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Keep recruiting, even in full crisis!

Although motivated employees are the foundations of each company, recruitment and training are being neglected in times of crisis. You need to cherish both concepts like water in the desert because I don’t know any company only working with robots, so far. Even in the most sophisticated sectors, each process is being managed by a human being.

A company’s success depends on the quality of its labor force; it’s as simple as that! Karel, one of my acquaintances who became CEO of a middle-sized company a few years ago, also experienced this. He came into power after a merger resulting from a crisis within the sector. Due to an unstable market, bad figures, a declining demand…, this merger was the only option left and savings were necessary. And usually, companies save on training and recruitment in the first place.

Saving on recruitment costs is easy and looks nice. Lower labor costs and a higher output per staff member. What else do you want? Suddenly, the figures look much better. Or more precisely: the short-term figures. In the long term however, you are undermining the foundations of your company.

Because the crisis will probably be followed by a period of careful growth. When the market becomes attractive again, you will need extra people to keep up with the demand. If you urgently have to catch up in such a situation, you will be late. Unfortunately, Karel can confirm this; by blindly applying their economy measures, his predecessors had stopped recruiting new people.

This merger company still has strong brands, a decent customer portfolio, innovative projects… but staff turnover is its Achilles tendon. When the market becomes attractive again, the company will definitely have to deal with problems because its staff will probably not be able to meet the demand. Moreover, we have not discussed the brain drain yet. Knowledge has literally left the building. And what about the competitors? They are gratefully enjoying the expertise your company has been building up.

In a continuous way
Moral of the story: focus on the inflow because you will have some outflow anyway. The best way to do this, is not by following the cyclical fluctuations but by proceeding in a well-considered, continuous way. The labor costs of a few young people won’t make the difference; not in the short term, but definitely not in the long term. Instead, we recommend you to tackle inefficient processes, lack of innovation, bad customer service… These are the elements really undermining your cost-effectiveness!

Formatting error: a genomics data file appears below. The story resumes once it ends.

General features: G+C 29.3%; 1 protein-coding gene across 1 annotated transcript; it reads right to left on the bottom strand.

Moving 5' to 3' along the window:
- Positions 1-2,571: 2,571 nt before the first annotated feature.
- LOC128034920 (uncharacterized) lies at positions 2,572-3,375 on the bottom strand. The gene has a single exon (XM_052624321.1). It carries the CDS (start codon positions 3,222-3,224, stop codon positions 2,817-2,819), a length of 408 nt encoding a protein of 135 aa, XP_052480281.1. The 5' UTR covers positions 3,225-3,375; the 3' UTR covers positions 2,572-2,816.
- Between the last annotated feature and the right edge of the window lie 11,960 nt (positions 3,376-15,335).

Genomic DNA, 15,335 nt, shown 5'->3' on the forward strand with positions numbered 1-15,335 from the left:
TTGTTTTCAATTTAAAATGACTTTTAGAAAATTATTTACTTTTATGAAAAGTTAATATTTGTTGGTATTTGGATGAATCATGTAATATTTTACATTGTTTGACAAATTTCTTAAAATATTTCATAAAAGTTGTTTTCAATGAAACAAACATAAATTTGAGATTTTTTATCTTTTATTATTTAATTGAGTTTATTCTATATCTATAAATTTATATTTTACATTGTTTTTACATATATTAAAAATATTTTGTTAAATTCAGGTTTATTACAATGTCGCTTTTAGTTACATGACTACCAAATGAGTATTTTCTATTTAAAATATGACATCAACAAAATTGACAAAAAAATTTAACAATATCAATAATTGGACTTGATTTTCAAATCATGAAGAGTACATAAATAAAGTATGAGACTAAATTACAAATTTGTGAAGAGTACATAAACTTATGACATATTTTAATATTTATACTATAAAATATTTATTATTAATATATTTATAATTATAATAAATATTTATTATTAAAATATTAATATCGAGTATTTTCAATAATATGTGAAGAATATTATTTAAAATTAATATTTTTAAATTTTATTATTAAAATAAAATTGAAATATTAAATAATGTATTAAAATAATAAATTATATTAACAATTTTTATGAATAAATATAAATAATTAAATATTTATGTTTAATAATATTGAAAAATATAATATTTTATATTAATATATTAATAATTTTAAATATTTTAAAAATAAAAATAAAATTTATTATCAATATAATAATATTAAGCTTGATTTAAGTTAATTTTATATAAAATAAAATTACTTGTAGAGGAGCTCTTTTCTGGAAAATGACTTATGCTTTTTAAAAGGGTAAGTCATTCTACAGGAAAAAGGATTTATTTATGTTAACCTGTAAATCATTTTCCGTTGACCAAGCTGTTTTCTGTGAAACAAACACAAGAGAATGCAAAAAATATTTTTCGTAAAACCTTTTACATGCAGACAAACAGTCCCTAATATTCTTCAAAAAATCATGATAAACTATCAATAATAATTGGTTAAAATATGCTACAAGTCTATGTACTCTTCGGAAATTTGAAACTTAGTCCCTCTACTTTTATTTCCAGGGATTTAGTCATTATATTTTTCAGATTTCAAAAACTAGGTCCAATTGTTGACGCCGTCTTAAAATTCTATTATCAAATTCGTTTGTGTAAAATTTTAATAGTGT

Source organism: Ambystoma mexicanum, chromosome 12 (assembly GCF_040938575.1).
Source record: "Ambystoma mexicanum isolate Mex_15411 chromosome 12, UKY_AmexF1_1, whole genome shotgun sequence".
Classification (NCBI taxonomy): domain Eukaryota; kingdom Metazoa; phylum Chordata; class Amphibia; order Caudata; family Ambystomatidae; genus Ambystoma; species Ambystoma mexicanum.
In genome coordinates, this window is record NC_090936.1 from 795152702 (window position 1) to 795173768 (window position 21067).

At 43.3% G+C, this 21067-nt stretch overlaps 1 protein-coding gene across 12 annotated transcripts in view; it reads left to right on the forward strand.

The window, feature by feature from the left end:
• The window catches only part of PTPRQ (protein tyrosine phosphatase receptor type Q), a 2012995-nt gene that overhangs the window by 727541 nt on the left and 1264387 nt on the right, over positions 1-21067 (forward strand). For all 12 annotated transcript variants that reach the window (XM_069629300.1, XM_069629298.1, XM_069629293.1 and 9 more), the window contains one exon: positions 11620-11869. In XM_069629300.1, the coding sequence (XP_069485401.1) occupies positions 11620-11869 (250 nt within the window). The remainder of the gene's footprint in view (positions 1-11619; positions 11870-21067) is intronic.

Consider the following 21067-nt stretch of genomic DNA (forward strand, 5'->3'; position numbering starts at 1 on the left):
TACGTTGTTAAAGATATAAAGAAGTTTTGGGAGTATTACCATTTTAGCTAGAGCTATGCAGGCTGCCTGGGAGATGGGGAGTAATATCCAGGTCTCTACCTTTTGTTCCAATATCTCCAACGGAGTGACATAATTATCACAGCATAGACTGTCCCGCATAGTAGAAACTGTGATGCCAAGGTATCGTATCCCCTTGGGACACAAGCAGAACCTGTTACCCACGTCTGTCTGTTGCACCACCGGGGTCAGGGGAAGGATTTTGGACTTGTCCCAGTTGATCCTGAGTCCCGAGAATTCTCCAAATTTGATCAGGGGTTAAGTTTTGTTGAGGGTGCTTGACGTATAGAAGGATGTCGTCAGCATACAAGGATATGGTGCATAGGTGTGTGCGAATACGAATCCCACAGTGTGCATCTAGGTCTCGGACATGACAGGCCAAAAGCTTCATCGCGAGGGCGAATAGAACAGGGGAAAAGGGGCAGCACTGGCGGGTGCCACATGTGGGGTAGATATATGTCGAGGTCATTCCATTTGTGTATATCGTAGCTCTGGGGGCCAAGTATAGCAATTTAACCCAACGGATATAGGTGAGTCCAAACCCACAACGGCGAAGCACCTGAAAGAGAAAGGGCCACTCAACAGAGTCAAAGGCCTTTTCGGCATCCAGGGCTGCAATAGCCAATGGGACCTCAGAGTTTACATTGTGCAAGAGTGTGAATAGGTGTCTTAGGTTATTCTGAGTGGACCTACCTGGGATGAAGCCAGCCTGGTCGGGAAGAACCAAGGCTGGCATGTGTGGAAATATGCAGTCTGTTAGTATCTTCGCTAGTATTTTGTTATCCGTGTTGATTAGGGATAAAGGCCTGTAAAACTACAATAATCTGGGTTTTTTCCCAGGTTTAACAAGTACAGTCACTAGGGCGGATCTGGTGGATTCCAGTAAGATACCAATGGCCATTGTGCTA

However, young talented people are harder and harder to find. You should read the column written by my colleague Paul Donkers. So, the time has come to broaden your outlook. Keep recruiting people, even in harsh times. Keep investing in training. Perhaps, you can retrain older employees? Since they often have lots of experience, their knowledge won’t be lost this way. Moreover, they can be very valuable to starters. Avoid that Demotion is being perceived as a taboo.

  • Is there still a future for your company? If so, keep recruiting. It is your responsibility to compensate the natural outflow.
  • Find out where you can find the best young talents. You can, for instance, try to actively recruit them in universities or on fairs. Make sure to offer attractive trainee posts. Try to hire young people before they bind themselves to another company.
  • Ensure a mentoring culture. Don’t leave starters to their own devices. Experienced insiders can advise and assist them.
  • Don’t be afraid of employing people aged 50 and over! Experienced older employees are very valuable. Try to obtain a perfect mix of enthusiastic starters and experienced people, so that the latter can help the former to channel their energy.
Believe me: in your company, the people make the difference. Motivated employees lead to customer satisfaction. And this ‘wow feeling’ will improve the healthy growth of your company in the long term. Successful companies are fully aware of this. Just take a look around!

Have a nice weekend!


By Herman van Herterijck

"my ambition is to put the importance of pragmatic and continuous self-coaching on the agenda of current business leaders"

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